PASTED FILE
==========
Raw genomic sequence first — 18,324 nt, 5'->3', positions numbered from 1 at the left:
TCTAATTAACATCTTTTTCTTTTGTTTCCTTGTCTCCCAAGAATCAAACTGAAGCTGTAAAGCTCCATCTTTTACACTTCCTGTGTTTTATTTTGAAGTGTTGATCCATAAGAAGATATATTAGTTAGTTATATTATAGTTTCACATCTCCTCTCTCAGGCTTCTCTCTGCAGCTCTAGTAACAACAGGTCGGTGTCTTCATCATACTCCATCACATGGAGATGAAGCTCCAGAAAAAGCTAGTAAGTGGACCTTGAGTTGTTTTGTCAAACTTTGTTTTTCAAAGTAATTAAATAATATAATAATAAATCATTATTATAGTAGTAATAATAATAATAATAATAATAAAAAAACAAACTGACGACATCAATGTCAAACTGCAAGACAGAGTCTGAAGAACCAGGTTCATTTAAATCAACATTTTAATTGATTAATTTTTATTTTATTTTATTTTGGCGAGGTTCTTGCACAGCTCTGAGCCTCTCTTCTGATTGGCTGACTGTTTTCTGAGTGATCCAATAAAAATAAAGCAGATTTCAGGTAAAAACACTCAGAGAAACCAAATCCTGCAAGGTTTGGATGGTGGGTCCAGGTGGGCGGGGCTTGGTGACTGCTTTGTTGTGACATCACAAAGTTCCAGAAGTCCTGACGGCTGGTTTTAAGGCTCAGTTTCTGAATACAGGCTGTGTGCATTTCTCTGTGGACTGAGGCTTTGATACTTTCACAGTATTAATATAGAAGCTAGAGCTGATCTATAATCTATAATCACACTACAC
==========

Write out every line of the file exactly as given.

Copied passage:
Raw genomic sequence first — 18,324 nt, 5'->3', positions numbered from 1 at the left:
TCTAATTAACATCTTTTTCTTTTGTTTCCTTGTCTCCCAAGAATCAAACTGAAGCTGTAAAGCTCCATCTTTTACACTTCCTGTGTTTTATTTTGAAGTGTTGATCCATAAGAAGATATATTAGTTAGTTATATTATAGTTTCACATCTCCTCTCTCAGGCTTCTCTCTGCAGCTCTAGTAACAACAGGTCGGTGTCTTCATCATACTCCATCACATGGAGATGAAGCTCCAGAAAAAGCTAGTAAGTGGACCTTGAGTTGTTTTGTCAAACTTTGTTTTTCAAAGTAATTAAATAATATAATAATAAATCATTATTATAGTAGTAATAATAATAATAATAATAATAAAAAAACAAACTGACGACATCAATGTCAAACTGCAAGACAGAGTCTGAAGAACCAGGTTCATTTAAATCAACATTTTAATTGATTAATTTTTATTTTATTTTATTTTGGCGAGGTTCTTGCACAGCTCTGAGCCTCTCTTCTGATTGGCTGACTGTTTTCTGAGTGATCCAATAAAAATAAAGCAGATTTCAGGTAAAAACACTCAGAGAAACCAAATCCTGCAAGGTTTGGATGGTGGGTCCAGGTGGGCGGGGCTTGGTGACTGCTTTGTTGTGACATCACAAAGTTCCAGAAGTCCTGACGGCTGGTTTTAAGGCTCAGTTTCTGAATACAGGCTGTGTGCATTTCTCTGTGGACTGAGGCTTTGATACTTTCACAGTATTAATATAGAAGCTAGAGCTGATCTATAATCTATAATCACACTACAC